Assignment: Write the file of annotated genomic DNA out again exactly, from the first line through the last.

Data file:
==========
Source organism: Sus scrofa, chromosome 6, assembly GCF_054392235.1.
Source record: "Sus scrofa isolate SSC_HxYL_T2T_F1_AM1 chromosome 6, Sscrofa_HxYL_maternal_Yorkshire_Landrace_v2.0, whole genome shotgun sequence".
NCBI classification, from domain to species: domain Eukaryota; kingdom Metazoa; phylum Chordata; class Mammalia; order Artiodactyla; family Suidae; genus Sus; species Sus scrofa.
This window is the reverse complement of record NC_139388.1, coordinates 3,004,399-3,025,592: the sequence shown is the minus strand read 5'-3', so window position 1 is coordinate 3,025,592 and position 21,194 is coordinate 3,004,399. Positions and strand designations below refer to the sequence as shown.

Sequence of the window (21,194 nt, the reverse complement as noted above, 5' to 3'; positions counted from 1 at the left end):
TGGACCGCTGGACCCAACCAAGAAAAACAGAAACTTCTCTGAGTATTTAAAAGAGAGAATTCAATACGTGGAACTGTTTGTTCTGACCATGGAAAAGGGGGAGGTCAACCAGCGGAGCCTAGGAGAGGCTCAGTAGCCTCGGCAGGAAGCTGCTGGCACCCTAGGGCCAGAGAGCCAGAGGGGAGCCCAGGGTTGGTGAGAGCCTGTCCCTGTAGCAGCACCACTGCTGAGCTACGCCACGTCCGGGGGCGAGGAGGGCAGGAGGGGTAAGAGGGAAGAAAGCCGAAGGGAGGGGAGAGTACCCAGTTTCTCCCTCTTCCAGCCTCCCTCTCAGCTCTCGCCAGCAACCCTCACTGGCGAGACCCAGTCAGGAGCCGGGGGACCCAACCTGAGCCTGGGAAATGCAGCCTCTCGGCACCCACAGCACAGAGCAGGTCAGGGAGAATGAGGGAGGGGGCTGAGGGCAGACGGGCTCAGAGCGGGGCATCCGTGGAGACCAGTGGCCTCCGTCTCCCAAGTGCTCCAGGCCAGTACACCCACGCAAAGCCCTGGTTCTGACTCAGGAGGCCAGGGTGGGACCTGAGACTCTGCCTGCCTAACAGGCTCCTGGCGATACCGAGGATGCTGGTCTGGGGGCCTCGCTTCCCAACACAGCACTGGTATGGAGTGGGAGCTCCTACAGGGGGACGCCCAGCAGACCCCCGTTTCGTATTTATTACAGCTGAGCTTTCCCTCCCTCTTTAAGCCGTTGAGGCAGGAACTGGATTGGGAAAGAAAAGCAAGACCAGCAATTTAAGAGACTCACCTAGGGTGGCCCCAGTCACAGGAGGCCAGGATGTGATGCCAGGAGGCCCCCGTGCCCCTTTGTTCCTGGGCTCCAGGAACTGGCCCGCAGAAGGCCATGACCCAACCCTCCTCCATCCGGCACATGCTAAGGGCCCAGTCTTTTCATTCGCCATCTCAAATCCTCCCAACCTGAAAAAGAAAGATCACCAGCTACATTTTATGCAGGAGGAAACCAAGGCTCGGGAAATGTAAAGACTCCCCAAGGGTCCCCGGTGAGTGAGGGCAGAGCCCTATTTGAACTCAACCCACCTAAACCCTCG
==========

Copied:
Source organism: Sus scrofa, chromosome 6, assembly GCF_054392235.1.
Source record: "Sus scrofa isolate SSC_HxYL_T2T_F1_AM1 chromosome 6, Sscrofa_HxYL_maternal_Yorkshire_Landrace_v2.0, whole genome shotgun sequence".
NCBI classification, from domain to species: domain Eukaryota; kingdom Metazoa; phylum Chordata; class Mammalia; order Artiodactyla; family Suidae; genus Sus; species Sus scrofa.
This window is the reverse complement of record NC_139388.1, coordinates 3,004,399-3,025,592: the sequence shown is the minus strand read 5'-3', so window position 1 is coordinate 3,025,592 and position 21,194 is coordinate 3,004,399. Positions and strand designations below refer to the sequence as shown.

Sequence of the window (21,194 nt, the reverse complement as noted above, 5' to 3'; positions counted from 1 at the left end):
TGGACCGCTGGACCCAACCAAGAAAAACAGAAACTTCTCTGAGTATTTAAAAGAGAGAATTCAATACGTGGAACTGTTTGTTCTGACCATGGAAAAGGGGGAGGTCAACCAGCGGAGCCTAGGAGAGGCTCAGTAGCCTCGGCAGGAAGCTGCTGGCACCCTAGGGCCAGAGAGCCAGAGGGGAGCCCAGGGTTGGTGAGAGCCTGTCCCTGTAGCAGCACCACTGCTGAGCTACGCCACGTCCGGGGGCGAGGAGGGCAGGAGGGGTAAGAGGGAAGAAAGCCGAAGGGAGGGGAGAGTACCCAGTTTCTCCCTCTTCCAGCCTCCCTCTCAGCTCTCGCCAGCAACCCTCACTGGCGAGACCCAGTCAGGAGCCGGGGGACCCAACCTGAGCCTGGGAAATGCAGCCTCTCGGCACCCACAGCACAGAGCAGGTCAGGGAGAATGAGGGAGGGGGCTGAGGGCAGACGGGCTCAGAGCGGGGCATCCGTGGAGACCAGTGGCCTCCGTCTCCCAAGTGCTCCAGGCCAGTACACCCACGCAAAGCCCTGGTTCTGACTCAGGAGGCCAGGGTGGGACCTGAGACTCTGCCTGCCTAACAGGCTCCTGGCGATACCGAGGATGCTGGTCTGGGGGCCTCGCTTCCCAACACAGCACTGGTATGGAGTGGGAGCTCCTACAGGGGGACGCCCAGCAGACCCCCGTTTCGTATTTATTACAGCTGAGCTTTCCCTCCCTCTTTAAGCCGTTGAGGCAGGAACTGGATTGGGAAAGAAAAGCAAGACCAGCAATTTAAGAGACTCACCTAGGGTGGCCCCAGTCACAGGAGGCCAGGATGTGATGCCAGGAGGCCCCCGTGCCCCTTTGTTCCTGGGCTCCAGGAACTGGCCCGCAGAAGGCCATGACCCAACCCTCCTCCATCCGGCACATGCTAAGGGCCCAGTCTTTTCATTCGCCATCTCAAATCCTCCCAACCTGAAAAAGAAAGATCACCAGCTACATTTTATGCAGGAGGAAACCAAGGCTCGGGAAATGTAAAGACTCCCCAAGGGTCCCCGGTGAGTGAGGGCAGAGCCCTATTTGAACTCAACCCACCTAAACCCTCG